...close examination of natural language proved to be a powerful philosophical technique. Practitioners since have included J. L. Austin, P. F. Strawson, John Searle, Paul Grice, R. M. Hare, R. S. Peters, and Jürgen Habermas.Hm... it seems like there are other philosophers who may have used close examination of natural language... like EVERY post-structuralist philosopher... EVER! It's a nerdy complaint, at first, but every time I encounter a text about the philosophy of language, I see more or less this same list of names, and little or no mention of Derrida, Foucault, Lyotard, Althusser, etc.
Actually, under the entry about Habermas, I thought I saw a picture that might have been Derrida, but it turned out to be the pope. So that's pretty telling. (As it turns out, Habermas and Derrida were bitterest of enemies. Also, the first time I encountered Austin and Searle was in Derrida's "Limited Inc.", in which he really just rips them to ribbons.)
The Philosophy of Language Guys are looking for the 'meaning' of language, and the rules by which it operates. The post-structuralists tend to talk about broad categories like "discourse," "writing in general," "language in general," and never, under any circumstances, about rules. Truth conditional semantics is an excellent example of this divide. In a largely unsuccessful, but useful, project, many semanticists have tried to reduce language to truth conditions, while post-structuralists argue that there is no truth outside of language; that language itself is the condition of 'truth' and 'falsehood.'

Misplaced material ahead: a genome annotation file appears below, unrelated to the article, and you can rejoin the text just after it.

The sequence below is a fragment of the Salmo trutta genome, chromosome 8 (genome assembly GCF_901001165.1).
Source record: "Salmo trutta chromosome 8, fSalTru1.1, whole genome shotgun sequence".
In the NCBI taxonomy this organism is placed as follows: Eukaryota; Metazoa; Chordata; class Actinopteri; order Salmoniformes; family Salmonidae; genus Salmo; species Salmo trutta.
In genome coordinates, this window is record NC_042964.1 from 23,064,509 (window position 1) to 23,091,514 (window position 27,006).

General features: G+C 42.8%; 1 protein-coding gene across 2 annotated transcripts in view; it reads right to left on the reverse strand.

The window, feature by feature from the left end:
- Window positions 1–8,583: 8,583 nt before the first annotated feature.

There are those, such as Stanley Fish, and Mikhail Bakhtin, whom we've mentioned on this site before, who come from literary studies using deconstructive techniques, and approach linguistics. But for the most part, the cross-over between postmodern (which i'll use loosely to mean informed by post-structuralism) thinking and linguistics/semantics/pragmatics/philosophy of language is non-existent.
In her 2002 book, The Politics of Postmodernism, Linda Hutcheon includes an epilogue which amounts to a laundry list of theorists and disciplines. She writes,
It would likely be no exaggeration to say that, like all art forms... all disciplines have engaged in some way in the postmodern debates in recent yeras. Even religious studies showed the impact of postmodern theory... New areas flourished, influenced to some extent by postmodern deconstructing impulses: critical legal studies... social theory... politics.And where is a poststructural linguistics, and perhaps more importantly (and mysteriously!) a linguistic poststructuralism?